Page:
Neon Tetra Care Guide
Aquarists, both beginner and experienced, know the importance of having tetra fish in their tanks.
These hardy aquarium fish come in beautiful colors and can add excitement to any tank set-up.
But before you rush out to buy some neon tetras, it’s important to learn about their care requirements.
This guide will teach you everything you need to know about keeping your tetras healthy and happy.
Origin of Tetra Fish
Neon tetras are native to the clear water and blackwater streams and tributaries in Brazil, Columbia, and Peru’s Orinoco and Amazon river basins.
These are regions of dense jungle canopy where little light reaches the water.
Tetras prefer to live in shoals that reside predominantly in the middle layer of the water.
They are typically all captive-bred, with the majority coming from Asia and Eastern Europe.
Several captive-bred types have recently become available, including the long-finned neon tetra and a golden strain that is essentially a semi-albino variety, as well as a diamond neon tetra that appears to be sprinkled with metallic scales along the top portion of its body.
Types of Tetra Fish
Believe it or not, there are over 150 different species of tetra fish, but they all belong to three main families:
The Characidae: The Characidae, also known as the characins or characids, are a family of freshwater subtropical and tropical fish that belong to the order Characiformes.
This family contains the most popular tetras, such as the Neon Tetra and the Cardinal Tetra.
The Alestidae: The African tetras (family Alestidae, previously known as Alestiidae) are a species of characiform fish that is only found in Africa.
This family has about 18 genera and 119 species. The Congo tetra and African tigerfish are two prominent examples.
Lebiasinidae: The pencil fish is a species of freshwater fish that lives in Central America, Panama, and South America.
They are often tiny and are frequently utilized as ornamental fish in aquariums, including popular animals like the pencilfish and splashing tetra.
As we mentioned, there are over 150 species of tetras, we can’t possibly list all of them in this article, so we’ll just look at the most popular ones.
- Black Neon Tetra
- Neon Tetra
- Cardinal Tetra
- Lemon Tetra
- Green Neon Tetra
- Head And Tail Light Tetra
- Glowlight Tetra
- Ember Tetra
- Disk Tetra
- Diamond Tetra
- Bucktooth Tetra
- Blind Cave Tetra
- Bleeding Heart Tetra
- Black Skirt Tetra
- Black Phantom Tetra
Neon Tetra Appearance
Neon tetras come in a variety of hues, including bright blue heads and backs, as well as a deep blue line from the eye to the tail and an iridescent red stripe on each side.
The body of a neon tetra is thin and torpedo-shaped, and the fish’s fins and tail are compact, translucent, and pointed.
Over the years, these species have been bred by breeders in different types that can only be found in captivity.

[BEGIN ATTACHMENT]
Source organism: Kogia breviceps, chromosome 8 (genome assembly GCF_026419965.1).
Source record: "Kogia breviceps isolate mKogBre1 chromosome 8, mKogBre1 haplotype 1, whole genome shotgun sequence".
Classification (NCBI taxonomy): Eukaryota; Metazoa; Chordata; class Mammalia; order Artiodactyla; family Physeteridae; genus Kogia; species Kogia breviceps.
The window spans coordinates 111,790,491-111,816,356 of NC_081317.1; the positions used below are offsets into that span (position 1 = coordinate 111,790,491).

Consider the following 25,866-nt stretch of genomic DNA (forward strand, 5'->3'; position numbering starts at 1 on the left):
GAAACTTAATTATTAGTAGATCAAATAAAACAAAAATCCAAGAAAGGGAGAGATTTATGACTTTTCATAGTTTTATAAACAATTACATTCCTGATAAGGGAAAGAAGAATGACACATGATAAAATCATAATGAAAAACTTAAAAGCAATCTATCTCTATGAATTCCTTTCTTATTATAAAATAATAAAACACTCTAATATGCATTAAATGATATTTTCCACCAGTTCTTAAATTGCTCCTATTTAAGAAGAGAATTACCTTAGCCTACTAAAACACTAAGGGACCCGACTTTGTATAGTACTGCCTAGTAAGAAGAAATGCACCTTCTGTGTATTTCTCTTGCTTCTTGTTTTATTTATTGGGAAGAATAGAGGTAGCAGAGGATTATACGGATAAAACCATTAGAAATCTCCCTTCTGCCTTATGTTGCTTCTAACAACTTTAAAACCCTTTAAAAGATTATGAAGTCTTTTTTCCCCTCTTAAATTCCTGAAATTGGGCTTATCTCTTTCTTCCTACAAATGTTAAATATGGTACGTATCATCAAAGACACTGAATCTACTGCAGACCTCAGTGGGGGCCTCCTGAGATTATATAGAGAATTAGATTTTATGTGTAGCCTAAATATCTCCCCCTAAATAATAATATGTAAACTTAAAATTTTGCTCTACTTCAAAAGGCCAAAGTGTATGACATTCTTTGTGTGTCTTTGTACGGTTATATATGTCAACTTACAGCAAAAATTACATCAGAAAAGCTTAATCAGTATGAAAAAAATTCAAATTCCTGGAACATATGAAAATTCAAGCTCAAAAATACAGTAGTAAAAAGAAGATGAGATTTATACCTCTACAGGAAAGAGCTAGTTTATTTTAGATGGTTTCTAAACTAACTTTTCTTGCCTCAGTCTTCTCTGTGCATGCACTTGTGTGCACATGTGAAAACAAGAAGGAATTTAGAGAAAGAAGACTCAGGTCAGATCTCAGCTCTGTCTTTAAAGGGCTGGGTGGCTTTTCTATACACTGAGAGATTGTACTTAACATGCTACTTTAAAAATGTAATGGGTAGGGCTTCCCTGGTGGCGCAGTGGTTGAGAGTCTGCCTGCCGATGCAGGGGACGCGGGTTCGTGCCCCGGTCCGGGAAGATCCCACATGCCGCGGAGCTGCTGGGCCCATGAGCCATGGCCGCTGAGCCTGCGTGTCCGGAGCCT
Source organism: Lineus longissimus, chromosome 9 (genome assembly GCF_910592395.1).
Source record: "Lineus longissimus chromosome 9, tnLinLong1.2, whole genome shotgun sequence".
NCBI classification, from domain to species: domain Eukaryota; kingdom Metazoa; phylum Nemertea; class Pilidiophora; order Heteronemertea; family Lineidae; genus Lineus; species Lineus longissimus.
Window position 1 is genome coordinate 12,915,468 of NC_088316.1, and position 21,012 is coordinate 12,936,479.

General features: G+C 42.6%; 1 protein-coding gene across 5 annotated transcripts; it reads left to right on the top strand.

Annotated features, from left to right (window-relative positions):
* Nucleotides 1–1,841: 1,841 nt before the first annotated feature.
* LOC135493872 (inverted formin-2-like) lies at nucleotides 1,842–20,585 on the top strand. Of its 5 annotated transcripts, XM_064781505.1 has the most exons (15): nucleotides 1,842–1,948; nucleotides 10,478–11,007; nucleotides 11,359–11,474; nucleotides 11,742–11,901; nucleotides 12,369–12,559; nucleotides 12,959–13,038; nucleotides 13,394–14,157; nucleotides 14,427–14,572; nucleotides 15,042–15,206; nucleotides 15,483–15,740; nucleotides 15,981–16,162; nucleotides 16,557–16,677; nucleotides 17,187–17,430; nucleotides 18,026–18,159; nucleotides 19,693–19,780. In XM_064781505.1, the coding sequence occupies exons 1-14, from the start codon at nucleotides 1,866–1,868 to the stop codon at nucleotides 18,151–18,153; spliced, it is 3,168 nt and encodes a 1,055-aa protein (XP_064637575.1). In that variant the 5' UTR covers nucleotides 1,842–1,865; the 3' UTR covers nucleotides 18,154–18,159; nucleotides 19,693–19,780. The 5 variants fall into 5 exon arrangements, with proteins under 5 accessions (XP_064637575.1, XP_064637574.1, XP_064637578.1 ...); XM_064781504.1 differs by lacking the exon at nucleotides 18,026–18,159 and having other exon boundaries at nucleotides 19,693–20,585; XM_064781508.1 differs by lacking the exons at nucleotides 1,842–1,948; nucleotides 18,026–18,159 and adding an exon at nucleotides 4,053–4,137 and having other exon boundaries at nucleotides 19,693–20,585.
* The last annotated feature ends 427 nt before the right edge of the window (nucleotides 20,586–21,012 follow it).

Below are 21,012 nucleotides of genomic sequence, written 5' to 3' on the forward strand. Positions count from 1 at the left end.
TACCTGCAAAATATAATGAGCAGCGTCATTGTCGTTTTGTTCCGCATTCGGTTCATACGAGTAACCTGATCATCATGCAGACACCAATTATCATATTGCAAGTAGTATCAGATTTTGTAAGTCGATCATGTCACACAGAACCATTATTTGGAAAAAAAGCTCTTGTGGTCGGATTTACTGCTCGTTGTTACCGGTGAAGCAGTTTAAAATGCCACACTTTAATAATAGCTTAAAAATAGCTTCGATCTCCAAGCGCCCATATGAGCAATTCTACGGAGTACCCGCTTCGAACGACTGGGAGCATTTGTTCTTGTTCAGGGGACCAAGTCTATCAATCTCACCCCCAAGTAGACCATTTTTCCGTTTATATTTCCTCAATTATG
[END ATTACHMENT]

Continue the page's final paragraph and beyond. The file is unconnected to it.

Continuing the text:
Types of neon tetras include:
- Diamond head neon tetras: These fish appear to be wild neon tetras but have diamond-shaped heads.
- Black neon tetras: The upper part of these species’ bodies is silver, the lower half is black and the line that runs from behind the eye to the tail is vertical.
- Albino neon tetras – The appearance of this species is distinctive for its pale white bodies and pink eyes.
- Longfin neon tetras – These fish have fins that are nearly twice as long as the wild neon tetra’s.
- Golden neon tetras – Although they have a similar appearance to neon tetras, these fish are more colorfully patterned than the albino ones.
Male neon tetras are usually brighter in color than females.
They also have flatter bellies than females and straight blue stripes, while females have blue stripes that curve upward due to their rounded body shape.
When stressed, a neon tetra loses some of its bright colors and becomes faded.
In the dark, neon tetras become a dull violet-blue, but when exposed to light, they change to a brilliant blue-green.
The first and most crucial factor in caring for tetra is water quality.
Tetras need certain water temperature, pH, hardness, and alkalinity levels to thrive, and if these parameters are not satisfied, the chances are that your black neon tetras will get sick or even die.
This section will talk about how to control water parameters in a neon tetra tank to make them live a healthy life.
1. Water Cycling
Tetras are extremely sensitive to changes in water quality. This means if your tank isn’t cycled regularly, you could lose all of your fish quite rapidly.
We recommend altering 10% of the water every week or 25% every two weeks for best results.
2. Water Temperature
Tetras require constant water temperature to keep their metabolism functioning properly.
The best temperature for tetra is between 75-78 degrees Fahrenheit.
If the temperature drops below 75 degrees Fahrenheit, the fish will become uncomfortable and anxious, and in severe cases, their immune systems can be weakened, making them prone to bacterial diseases.